Irish Album Circa1844. Powerscourt.

Irish Album Circa1844. Powerscourt.
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IRISH  ALBUM CIRCA 1844. POWERSCOURT.
 
[PRICE, M.] Album , large landscape format, bound in embossed and gilt lined half leather with cloth boards, worn, spine repaired. Marbled endpapers, circa 1840’s .Approx 52 cm x 36 cm x 2 cm .29 works, some large enough to be mounted one to a page, others smaller. The works are in a variety of media including pencil and crayon, pastels with added white ground highlighting, pencil with white ground highlighting, sepia wash, and fully worked watercolours/gouache. Some of the works initialled “M.P”, and one watercolour signed “M.Price pinx. 1842”. The works would seem to us to be largely the work of a woman or women, judging by subject matter and handling of the images. They are all accomplished, the finished watercolours very much so. There are a number of clues pointing towards an Irish provenance: One image has “Shanthill” ( apparently in Antrim) as a title, and another painting features an envelope with an Irish address ( possibly a made up name, but with “ Ireland” as the last line of the address”), another is titled “Bally Keene”, and another “The Road to Powerscourt”.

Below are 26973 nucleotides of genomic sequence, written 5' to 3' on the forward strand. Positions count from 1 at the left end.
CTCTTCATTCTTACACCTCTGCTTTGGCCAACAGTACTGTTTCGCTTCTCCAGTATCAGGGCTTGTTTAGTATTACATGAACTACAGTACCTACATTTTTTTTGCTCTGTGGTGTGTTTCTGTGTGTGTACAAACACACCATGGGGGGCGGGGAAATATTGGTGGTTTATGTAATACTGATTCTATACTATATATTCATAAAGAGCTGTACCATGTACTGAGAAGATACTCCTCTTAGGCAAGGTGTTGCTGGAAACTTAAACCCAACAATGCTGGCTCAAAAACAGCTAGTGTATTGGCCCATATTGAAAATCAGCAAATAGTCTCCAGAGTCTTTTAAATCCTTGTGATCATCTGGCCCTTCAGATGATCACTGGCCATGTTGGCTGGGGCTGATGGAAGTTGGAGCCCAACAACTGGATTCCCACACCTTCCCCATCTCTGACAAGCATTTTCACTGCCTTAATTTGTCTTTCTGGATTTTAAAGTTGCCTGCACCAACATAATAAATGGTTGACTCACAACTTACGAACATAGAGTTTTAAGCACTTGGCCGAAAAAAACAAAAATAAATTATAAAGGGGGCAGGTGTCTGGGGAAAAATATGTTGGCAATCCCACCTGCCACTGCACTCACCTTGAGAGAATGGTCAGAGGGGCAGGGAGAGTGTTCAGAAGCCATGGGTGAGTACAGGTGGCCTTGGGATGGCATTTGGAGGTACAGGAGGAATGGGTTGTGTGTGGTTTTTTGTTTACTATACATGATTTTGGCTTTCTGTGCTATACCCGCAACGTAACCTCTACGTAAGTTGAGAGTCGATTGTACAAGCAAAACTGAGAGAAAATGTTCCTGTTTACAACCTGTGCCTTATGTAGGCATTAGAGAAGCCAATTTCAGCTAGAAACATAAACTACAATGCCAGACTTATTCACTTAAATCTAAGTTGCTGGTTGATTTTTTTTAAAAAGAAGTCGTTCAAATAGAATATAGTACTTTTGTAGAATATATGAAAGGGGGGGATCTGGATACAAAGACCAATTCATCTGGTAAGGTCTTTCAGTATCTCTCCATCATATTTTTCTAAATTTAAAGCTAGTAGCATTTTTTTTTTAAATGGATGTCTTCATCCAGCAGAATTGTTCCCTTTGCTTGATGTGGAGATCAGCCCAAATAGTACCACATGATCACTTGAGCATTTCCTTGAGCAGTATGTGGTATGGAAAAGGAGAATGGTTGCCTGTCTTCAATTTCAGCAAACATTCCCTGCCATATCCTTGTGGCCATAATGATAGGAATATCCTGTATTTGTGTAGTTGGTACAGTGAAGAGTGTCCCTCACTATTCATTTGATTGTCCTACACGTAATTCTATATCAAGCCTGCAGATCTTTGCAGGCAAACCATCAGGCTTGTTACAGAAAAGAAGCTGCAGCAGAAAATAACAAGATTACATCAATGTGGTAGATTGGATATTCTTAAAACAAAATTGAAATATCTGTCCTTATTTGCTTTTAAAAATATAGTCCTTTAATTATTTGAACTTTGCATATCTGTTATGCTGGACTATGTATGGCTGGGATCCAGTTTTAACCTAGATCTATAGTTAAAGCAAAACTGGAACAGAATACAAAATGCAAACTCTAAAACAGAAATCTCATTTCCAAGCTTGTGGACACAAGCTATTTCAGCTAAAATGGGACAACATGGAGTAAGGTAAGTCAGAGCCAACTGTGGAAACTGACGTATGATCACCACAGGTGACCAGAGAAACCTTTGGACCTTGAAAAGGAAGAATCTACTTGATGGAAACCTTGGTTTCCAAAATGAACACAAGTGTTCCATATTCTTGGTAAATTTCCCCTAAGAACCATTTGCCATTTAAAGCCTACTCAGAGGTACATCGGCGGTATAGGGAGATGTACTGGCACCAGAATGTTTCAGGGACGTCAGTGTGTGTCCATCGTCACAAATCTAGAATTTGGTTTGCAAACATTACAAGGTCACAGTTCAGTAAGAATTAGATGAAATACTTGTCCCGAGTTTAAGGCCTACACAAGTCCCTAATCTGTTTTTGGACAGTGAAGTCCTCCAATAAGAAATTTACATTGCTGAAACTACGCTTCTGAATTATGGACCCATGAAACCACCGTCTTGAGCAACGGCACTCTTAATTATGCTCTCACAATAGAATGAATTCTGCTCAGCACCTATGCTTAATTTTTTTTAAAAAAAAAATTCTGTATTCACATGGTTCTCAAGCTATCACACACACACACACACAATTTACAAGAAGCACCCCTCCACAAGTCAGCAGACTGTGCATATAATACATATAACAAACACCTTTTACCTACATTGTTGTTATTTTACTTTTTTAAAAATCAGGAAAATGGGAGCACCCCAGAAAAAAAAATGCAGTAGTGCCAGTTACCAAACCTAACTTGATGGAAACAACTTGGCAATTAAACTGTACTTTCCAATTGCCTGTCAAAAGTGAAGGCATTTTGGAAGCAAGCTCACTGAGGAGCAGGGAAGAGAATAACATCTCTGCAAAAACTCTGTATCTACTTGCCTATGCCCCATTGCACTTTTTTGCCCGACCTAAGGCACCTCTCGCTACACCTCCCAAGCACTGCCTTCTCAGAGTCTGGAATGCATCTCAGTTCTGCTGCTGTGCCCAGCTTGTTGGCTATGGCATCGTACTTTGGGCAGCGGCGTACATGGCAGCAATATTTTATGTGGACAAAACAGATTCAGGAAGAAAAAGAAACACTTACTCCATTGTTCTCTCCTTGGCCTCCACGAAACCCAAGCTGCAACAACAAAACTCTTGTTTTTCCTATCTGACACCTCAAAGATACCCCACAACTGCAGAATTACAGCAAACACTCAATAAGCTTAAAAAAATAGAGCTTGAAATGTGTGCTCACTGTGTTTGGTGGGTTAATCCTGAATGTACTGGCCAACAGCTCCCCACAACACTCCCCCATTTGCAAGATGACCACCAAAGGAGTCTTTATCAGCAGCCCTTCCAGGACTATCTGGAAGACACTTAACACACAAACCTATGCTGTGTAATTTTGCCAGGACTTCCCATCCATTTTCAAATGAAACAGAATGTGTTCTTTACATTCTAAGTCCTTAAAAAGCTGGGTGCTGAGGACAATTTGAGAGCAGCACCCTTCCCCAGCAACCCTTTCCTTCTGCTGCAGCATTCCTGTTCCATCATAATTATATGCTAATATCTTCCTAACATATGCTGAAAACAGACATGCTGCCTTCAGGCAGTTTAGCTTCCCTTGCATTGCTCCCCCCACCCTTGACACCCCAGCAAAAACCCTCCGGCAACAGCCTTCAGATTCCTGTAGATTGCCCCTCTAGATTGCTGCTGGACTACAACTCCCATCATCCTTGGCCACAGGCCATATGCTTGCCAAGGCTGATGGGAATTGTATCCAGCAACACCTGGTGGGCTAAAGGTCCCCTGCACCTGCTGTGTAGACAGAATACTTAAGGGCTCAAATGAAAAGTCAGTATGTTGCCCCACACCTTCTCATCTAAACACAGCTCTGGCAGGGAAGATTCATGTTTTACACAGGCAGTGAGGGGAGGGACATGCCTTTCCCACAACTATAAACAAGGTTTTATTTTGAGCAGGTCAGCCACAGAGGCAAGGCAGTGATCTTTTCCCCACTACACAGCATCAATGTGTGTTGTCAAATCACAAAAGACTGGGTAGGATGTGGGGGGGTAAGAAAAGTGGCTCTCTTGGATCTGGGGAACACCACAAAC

The Powerscourt Estate is in Enniskerry, Co. Wicklow, and there are a few images of a large house which might depict it. Some of the images show coastal scenes featuring fishermen, another a bathing hut and a bathing woman, and there are several images of local peasantry. An image of a boy in a jacket with an elbow torn, seated by a window through which can be seen ships at sea might be an image suggesting the Irish diaspora, but generally the local people depicted seem rosy cheeked and well fed- as might be depicted by a well to do, well fed genteel lady artist. Conditions in Ireland at this time for the majority of the population were worsening, with the Great Famine [An Drochshaol,“The Bad Times” ] beginning to take hold, and with thousands leaving for America and Australia, depleting the population by 25%. A fascinating album from an extraordinarily difficult time in Irish history for the ordinary poor.

 

£1,795.00


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